But they will not arrive at their destination for another day. Thus, Ragnar declares his victory over the gods. “I guided my fate,” he says. “I fashioned the course of my life and my death. Me! Not you, not the gods, me!” He is talking, now, to the Seer: Another cloaked man, somehow speaking to Ragnar though miles separate them. To this imaginary seer does Ragnar make his final statement. “Man is a master of his own fate, not the gods,” he says. “The gods are man’s creation to give answers that they are too afraid to give themselves.”

The Seer responds, serene and disappointed as always. “I have walked among the lowest of the dead, and I have groped for meaning. And I may have been wrong.” Is it, somehow, truly the Seer admitting his religion is a farce? Or is this Ragnar speaking to himself? Hasn’t the great King Ragnar Lothbrok walked among the lowest of the dead? Hasn’t he groped for meaning? Could he have been wrong?

King Aelle does not struggle with his belief. He thanks his God for keeping him alive to see Ragnar brought low, and he promises he shall make the pagan atone. They beat Ragnar, burn him; Aelle cuts a cross into his head. Still, Ragnar will not repent. Still, he walks back into his cage, satisfied in his final act. He sleeps his final sleep and remembers Athelstan, teaching him to pray to “Our Father.” He awakens on his final day to see the assembled citizens of Northumbria praying him towards death.

“It gladdens me to know!” Ragnar declares, “that Odin prepares for a feast! Soon I shall be drinking ale from curved horns. This hero that comes into Valhalla does not lament his death. I shall not enter Odin’s hall with fear. There, I shall wait for my sons to join me. And when they do, I will bask in their tales of triumph. The Aesir will welcome me. My death comes without apology. And I welcome the Valkyries to summon me home!”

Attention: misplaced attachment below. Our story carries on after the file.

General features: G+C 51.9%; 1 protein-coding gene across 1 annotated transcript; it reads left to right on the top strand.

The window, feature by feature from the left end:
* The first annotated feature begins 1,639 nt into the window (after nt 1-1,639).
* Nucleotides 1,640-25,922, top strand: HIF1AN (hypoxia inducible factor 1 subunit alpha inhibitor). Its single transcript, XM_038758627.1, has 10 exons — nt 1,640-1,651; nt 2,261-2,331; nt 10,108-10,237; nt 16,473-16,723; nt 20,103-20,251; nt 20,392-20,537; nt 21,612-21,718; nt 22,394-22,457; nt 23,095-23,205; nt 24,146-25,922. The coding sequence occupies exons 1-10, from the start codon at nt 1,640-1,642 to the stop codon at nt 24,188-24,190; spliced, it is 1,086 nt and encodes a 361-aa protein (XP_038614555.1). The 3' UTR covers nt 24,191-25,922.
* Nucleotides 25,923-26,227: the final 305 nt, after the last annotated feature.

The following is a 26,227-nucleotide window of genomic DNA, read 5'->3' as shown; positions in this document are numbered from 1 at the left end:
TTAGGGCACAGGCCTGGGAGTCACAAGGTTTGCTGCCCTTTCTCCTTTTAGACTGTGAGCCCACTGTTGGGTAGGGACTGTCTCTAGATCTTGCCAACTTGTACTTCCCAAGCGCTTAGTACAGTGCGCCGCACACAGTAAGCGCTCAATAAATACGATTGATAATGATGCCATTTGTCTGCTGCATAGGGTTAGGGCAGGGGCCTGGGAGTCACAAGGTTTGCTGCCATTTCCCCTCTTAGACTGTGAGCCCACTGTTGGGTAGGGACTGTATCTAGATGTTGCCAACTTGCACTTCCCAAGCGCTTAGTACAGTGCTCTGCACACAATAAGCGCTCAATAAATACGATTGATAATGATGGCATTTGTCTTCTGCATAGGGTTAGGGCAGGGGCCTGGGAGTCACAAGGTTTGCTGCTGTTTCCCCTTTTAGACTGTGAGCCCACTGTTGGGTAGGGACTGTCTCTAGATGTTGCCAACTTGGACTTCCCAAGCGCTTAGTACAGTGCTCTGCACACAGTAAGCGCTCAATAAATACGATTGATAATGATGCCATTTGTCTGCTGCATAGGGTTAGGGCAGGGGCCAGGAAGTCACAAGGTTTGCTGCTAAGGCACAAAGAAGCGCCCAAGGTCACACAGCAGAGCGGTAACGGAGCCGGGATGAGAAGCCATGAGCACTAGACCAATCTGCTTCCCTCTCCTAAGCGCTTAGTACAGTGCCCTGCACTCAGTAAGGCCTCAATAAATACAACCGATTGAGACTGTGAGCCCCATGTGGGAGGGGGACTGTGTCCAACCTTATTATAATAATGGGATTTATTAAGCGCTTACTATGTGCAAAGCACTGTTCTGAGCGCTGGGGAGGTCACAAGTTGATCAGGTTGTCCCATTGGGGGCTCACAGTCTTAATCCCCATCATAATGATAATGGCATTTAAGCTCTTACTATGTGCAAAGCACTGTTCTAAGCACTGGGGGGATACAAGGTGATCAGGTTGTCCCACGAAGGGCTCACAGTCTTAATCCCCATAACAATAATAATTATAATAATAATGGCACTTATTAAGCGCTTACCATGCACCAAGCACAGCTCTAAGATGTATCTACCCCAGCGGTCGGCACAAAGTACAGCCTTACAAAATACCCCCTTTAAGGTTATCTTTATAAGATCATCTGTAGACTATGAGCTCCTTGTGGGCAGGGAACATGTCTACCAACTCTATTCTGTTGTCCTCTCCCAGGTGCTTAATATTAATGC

It is a fine speech, and it is not much Ragnar truly believes. Earlier, he told King Ecbert of his plans to talk about the gods, about his joy of entering Valhalla. He told Ecbert it was just for his sons. We remember season 4 of Vikings began with Ragnar, abed and practically half-dead, seeing the doors of Valhalla close to him. Or perhaps he closed them himself.

What goes through Ragnar’s mind as Aelle drops him into the snake pit, as he looks up the long, dark walls at his final sight of the world? Does he see King Ecbert, the wanderer, staring over the rim of his final resting place? And when he sees Ecbert, does he have two simultaneous final gifts: The sight of an old friend, come to send him along; and the sight of the man who will be the subject of his final vengeance? As Ecbert stares down at Ragnar, he stares at a friend; does Ragnar relish Ecbert’s enthusiasm, recognizing he has finally outsmarted his greatest and most well-matched nemesis?

No one can say; not even the gods, if Ragnar was correct. As the snakes fill his body with poison, Ragnar’s eyes close. And the doors of the pit close over him, like the slamming doors of Valhalla.

At home in Kattegat, Ragnar’s son, Ivar, meets his brothers. He tells them their father is dead; they tell him their mother is dead. Ivar holds Alfred’s chess piece in his hand, holds it tight, until it is covered in blood. Blood, blood, blood.